Daisy Productions present a series of four one-act plays at the Tranzac Club in Toronto
Fourplay may be a show with a naughty name, but every thing else about it is nice. Fourplay by Daisy Productions is a collection of four comedic plays: Sure Thing written by David Ives; When I’m Gone, Will Anyone Notice? written by Lisa Hagen; Much Ado About Cooties written by Maddox Campbell; and Dial L for Latch Key written by Scott Fivelson. Each play brought a little something different to the stage.
Sure Thing is a play written by David Ives, where two characters Betty and Bill have a chance meeting. They strike up a conversation, but whenever a bell rings off-stage, the conversation resets itself. I honestly hadn’t heard of the original play before. When I first started watching, I assumed it was an experimental improv sketch. The idea was interesting. The play brought a variety of comedy to the table, whether it was subtle or more “in your face”.
When I’m Gone, Will Anyone Notice? took me by surprise. The play is about about two old women who strike up a funny friendship in a retirement home. I expected the crassness and ridiculous humor, but what I didn’t expect was for the play to delve into serious territory. Problems like loneliness and the conditions of retirement homes were brought up several times. There was a real depth beneath all the silliness. The play was funny, as well as thoughtful. It will probably make you want to call your grandmother when it’s over.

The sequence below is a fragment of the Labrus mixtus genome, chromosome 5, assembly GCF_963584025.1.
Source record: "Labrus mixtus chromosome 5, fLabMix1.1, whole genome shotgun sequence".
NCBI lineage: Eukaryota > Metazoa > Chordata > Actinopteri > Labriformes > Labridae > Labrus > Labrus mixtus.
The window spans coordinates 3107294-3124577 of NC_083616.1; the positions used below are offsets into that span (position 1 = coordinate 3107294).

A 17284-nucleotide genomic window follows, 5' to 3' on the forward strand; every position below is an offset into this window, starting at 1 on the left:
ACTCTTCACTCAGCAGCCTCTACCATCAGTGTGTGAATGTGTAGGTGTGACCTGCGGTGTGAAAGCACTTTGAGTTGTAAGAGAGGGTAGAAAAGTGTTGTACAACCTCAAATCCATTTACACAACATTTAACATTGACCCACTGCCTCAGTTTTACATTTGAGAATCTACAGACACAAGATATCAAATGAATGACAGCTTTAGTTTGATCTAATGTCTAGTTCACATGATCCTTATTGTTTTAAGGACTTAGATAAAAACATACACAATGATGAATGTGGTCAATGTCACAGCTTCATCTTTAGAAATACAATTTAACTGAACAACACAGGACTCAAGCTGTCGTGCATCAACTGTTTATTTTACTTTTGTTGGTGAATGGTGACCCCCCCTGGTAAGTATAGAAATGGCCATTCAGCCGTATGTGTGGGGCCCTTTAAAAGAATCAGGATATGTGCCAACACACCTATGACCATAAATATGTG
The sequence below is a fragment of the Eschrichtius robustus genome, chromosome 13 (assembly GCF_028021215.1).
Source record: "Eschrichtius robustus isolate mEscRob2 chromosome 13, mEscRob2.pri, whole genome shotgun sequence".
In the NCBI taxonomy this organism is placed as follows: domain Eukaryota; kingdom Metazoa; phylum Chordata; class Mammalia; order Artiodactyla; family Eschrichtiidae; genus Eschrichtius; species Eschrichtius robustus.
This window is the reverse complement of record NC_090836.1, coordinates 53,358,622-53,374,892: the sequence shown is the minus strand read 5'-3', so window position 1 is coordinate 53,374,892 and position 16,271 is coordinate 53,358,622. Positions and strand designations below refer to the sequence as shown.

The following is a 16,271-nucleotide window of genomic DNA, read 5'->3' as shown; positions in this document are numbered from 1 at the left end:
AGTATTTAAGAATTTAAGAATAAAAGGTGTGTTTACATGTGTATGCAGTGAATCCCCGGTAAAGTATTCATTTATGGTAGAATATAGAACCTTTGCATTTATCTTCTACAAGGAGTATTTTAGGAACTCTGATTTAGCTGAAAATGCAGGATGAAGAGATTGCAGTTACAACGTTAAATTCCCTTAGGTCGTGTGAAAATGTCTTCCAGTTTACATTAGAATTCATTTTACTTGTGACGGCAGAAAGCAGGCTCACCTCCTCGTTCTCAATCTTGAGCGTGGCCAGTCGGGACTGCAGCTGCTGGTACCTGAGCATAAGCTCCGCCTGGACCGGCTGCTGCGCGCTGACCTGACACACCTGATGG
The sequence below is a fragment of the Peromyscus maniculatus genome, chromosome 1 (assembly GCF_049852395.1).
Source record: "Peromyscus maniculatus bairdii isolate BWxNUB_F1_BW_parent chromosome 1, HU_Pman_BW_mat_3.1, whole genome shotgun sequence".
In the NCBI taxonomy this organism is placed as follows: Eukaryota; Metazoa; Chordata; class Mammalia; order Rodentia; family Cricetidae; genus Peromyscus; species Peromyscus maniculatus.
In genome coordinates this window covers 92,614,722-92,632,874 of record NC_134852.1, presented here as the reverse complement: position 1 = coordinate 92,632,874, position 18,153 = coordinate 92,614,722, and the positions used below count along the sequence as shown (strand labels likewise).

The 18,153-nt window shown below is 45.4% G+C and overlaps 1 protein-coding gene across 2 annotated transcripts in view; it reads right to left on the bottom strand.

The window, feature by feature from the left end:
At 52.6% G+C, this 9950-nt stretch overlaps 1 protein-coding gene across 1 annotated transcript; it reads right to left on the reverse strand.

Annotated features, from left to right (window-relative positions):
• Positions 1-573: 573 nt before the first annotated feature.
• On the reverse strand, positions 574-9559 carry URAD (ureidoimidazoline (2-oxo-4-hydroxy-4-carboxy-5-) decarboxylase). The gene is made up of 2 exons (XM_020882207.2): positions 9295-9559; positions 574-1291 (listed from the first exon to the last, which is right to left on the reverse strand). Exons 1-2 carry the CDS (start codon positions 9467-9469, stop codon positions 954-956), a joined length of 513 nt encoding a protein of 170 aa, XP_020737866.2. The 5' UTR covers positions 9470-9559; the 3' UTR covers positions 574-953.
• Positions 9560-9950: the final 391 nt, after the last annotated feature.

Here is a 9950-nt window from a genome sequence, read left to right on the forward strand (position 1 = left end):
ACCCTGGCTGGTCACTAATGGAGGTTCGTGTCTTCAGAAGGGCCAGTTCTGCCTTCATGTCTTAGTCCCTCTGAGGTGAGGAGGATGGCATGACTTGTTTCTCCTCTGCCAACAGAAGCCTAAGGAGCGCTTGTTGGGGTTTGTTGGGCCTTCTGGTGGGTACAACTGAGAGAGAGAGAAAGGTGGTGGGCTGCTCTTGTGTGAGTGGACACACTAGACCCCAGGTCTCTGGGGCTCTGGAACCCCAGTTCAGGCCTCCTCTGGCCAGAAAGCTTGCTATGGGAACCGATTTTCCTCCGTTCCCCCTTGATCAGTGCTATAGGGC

Much Ado About Cooties has the foundation of a William Shakespeare play, if it was made for kindergarten. I genuinely enjoyed this play. I blame the play to pandering to my blatant immaturity. I liked the ridiculousness of Shakespearean drama put into the context of a playground. It was absurd in the cutest way.
Dial L for Latch Key is a mash-up of Alfred Hitchcock classics. The play is designed to please the comedy-lover within you, while also titillating your inner movie trivia geek. I haven’t seen a lot of Hitchcock movies, so I couldn’t pick out all of the easter eggs in the play. I wish I was a bigger fan. I think the play would be really fun for anyone who is fond of the director.
Fourplay was an enjoyable night. All the shows had enough difference to stand out. However, I feel like it’s fair to say that I don’t think these shows are polished. Some actors didn’t speak clearly and some laughed at their lines, which is fine since the actors looked like they were having a good time. The audience didn’t seem to mind the minor mishaps. The show is rough around the edges, but it still has heart.
- Fourplay by Daisy Productions is playing at Tranzac Club (292 Brunswick avenue)
- The play has one more performance on Saturday May 30th at 8pm
- Tickets are $20 and can be purchased at the door. Tickets online are no longer being sold. Doors open at 7:30.
Photo courtesy of Daisy Productions